Stoning corporate Sufism: Arieb Azhar's 'Charsi Bhangi' scoffs commercialism of ascetic traditions

Music video for singer's stoner anthem released in February, years after the song made waves online and underground.


Asfa Sultan March 24, 2021

KARACHI:

Arieb Azhar officially released the music video for his stoner anthem Charsi Bhangi earlier in February.

While the song makes a witty case for not judging people based on labels, the music video is a rather serious take on consumerism. Azhar uses the taboos associated with charsis and bhangis as a mirror for the corporate machinery that capitalises on ascetic practices for profit – but is never ridiculed or called out like charsis or bhangis are.

Anthem for the outcasts

“The video is an ode to the ‘outcasts’ of our society,” Azhar told The Express Tribune. In the video, Azhar performs with his band on a stage which features a neon logo reading, “Branded Sufi Night.”

“It was my tongue-in-cheek take on our commercialised, corporatised Sufism,” quipped the artist. “It’s funny to see singers crooning only a few, commercially acceptable Sufi texts while leaving out the controversial others,” Azhar noted.

He went on to point out how Sufi nights/shows in Pakistan often occur in ‘clinically secure environments’ where VIPs are sitting in the front and a class difference is apparent between those serving and those being served.

“This is inherently against the Sufi ethos, because the Sufi ethos is that of egalitarianism,” argued the singer. He admitted that he himself has performed at many such events and will do so again, but his video is a “take on how everything becomes branded.” It depicts one of these branded corporate evenings, reason why his band’s performance in the video draws the ire of some VIPs that end up leaving.

The fizz on top

As for his own stint in Coke Studio and whether that qualifies as one of these branded Sufi moments, Azhar claimed, "yes and no.” He elaborated, “No, because Coke Studio does not market itself as a Sufi studio, it’s a Coke Studio which markets commercial music. And it’s done a great service to our nation,” said the artist.

Coke Studio introduced a lot of folk music and Sufi poetry to the younger, urban audiences,” he asserted. “But yes, because it is still connected to the corporate tradition that I was taking a dig at in my Charsi Bhangi video. Charsi Bhangi is anti-corporate altogether and Coke Studio sanitises everything to make it palatable to the mainstream. So of course, there are certain texts written by Sufi poets that would not be so equally welcomed by Coke Studio,” claimed Azhar.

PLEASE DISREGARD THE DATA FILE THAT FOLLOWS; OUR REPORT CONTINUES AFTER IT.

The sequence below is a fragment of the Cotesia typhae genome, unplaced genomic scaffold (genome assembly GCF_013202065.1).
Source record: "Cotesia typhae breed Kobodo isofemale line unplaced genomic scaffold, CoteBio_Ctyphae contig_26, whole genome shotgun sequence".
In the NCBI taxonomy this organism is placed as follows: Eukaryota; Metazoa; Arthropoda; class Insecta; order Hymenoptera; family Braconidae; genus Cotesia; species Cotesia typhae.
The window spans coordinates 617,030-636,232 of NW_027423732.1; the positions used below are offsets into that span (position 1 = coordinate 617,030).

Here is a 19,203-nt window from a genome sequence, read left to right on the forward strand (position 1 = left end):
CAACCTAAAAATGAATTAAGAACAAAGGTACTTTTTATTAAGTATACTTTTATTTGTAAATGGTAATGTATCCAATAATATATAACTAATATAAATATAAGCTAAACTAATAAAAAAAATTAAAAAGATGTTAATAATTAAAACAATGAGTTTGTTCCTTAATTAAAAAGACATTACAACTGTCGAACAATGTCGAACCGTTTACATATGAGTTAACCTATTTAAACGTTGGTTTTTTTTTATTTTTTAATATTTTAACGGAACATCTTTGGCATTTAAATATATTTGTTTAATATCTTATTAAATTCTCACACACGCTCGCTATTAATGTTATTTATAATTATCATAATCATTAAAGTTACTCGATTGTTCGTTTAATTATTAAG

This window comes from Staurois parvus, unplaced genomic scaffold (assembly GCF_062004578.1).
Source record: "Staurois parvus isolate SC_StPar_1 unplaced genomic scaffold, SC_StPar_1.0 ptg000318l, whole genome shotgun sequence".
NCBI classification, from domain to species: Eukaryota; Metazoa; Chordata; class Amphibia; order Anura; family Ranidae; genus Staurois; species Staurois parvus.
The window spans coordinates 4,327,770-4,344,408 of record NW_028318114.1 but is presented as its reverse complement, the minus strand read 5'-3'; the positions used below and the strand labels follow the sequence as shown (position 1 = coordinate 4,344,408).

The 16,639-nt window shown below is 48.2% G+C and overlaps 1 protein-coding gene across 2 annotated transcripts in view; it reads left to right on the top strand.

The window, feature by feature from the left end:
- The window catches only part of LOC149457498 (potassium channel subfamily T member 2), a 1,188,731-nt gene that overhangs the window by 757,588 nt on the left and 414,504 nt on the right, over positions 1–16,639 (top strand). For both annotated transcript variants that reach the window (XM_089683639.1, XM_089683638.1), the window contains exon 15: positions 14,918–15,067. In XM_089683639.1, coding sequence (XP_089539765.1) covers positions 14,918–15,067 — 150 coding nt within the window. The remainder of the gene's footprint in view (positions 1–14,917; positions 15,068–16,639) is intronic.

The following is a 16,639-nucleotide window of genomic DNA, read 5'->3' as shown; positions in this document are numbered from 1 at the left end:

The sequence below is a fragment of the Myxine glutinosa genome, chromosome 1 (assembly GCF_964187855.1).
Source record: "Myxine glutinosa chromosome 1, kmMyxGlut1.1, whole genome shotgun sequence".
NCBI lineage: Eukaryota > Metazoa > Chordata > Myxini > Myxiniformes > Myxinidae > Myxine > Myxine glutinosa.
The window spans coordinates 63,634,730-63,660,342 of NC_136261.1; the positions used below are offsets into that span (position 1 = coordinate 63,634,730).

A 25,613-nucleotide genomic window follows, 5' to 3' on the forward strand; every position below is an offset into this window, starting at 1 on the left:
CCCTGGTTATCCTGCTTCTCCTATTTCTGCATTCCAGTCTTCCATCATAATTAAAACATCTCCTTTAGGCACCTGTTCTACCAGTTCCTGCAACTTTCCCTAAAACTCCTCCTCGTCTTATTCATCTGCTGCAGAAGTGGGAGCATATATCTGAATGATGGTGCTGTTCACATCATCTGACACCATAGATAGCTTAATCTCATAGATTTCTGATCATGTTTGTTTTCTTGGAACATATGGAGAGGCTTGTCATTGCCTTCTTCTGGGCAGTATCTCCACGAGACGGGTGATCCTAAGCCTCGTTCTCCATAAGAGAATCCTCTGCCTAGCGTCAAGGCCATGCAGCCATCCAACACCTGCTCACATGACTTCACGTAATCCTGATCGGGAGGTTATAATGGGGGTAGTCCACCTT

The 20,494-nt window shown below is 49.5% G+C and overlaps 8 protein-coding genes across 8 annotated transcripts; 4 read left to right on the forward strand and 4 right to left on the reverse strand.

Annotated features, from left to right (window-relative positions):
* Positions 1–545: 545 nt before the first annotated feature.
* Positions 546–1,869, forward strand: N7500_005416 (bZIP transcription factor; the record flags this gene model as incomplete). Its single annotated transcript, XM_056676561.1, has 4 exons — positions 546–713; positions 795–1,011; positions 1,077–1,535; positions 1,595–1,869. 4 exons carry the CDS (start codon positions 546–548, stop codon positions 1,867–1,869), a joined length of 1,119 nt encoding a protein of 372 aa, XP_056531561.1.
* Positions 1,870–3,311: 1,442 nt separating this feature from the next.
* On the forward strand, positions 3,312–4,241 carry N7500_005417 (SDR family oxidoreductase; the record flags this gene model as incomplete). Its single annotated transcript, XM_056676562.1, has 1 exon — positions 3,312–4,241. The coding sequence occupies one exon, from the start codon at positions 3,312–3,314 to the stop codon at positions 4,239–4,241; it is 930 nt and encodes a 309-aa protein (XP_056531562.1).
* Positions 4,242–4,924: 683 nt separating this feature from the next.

He then admitted that Charsi Bhangi may even be an awkward project for the platform to promote because “it doesn’t go with its brand identity.” As for whether the singer is against branded Sufi shows – provided he took a jibe at them – is a different question altogether. “I’m not trying to start a jihad against them. But as an artist, I am allowed to comment.”

Sufi music conundrum

The connotation of ‘Sufi Music’, however, and whether it even qualifies as a genre is another question one needs to ask before putting tags on anything. Azhar explained, “Anyone who croons Sufi poetry in any fashion – be it pop, qawwali, ghazal, or even rock – is today dubbed a ‘Sufi Musician’.”

“The term ‘Sufi Music’ first made its way into Pakistan when Junoon brought ‘Sufi Rock’, and years later came Coke Studio. Before all that, when I was growing up in the 80s, music of Pathanay Khan, Allan Fakir, Saeen Jumman, Reshma, Abida Parveen, fell under the category of folk music,” he added.

“So there can be no homogenous thing as Sufi Music because if that is the criteria, then the Sufi music in Iran or Bosnia would be completely different than ours,” Azhar asserted.

Glorifying vices?

The singer also clarified that Charsi Bhangi was not his attempt to bring stoner music to Pakistan, nor was it meant to popularise marijuana use. Penned by Arshad Bhatti, the song simply uses the labels ‘charsi’ and ‘bhangi’ to rid them of their condescending connotations, since they are used to belittle individuals of a certain gentry, rather than individuals who actually consume drugs.

“In Sufi poetry, the consumption of wine is a metaphorical reference to the state of euphoria. But you don’t see charsi and bhangi being used as positively anywhere,” said Azhar.

“Both bhang and chars detach humans from the material life and make them more introspective. That’s why they are also called darveshon ki booti. I was happy when Arshad Bhatti incorporated them into the song so the next time someone otherises sweepers and people of the lower-class by calling them ‘bhangi’, they understand that these are the real and unfiltered people of our society.”

The video for the song has been executive produced by Mian Ahmed Hasan of the Miami Media Company, recorded at A FOR ALEPH, co-produced by Azhar and mixed by Zain Ali and mastered by Salvatore Marotta.

Watch the video here.

Published in The Express Tribune on February 26, 2021 [Lahore edition].

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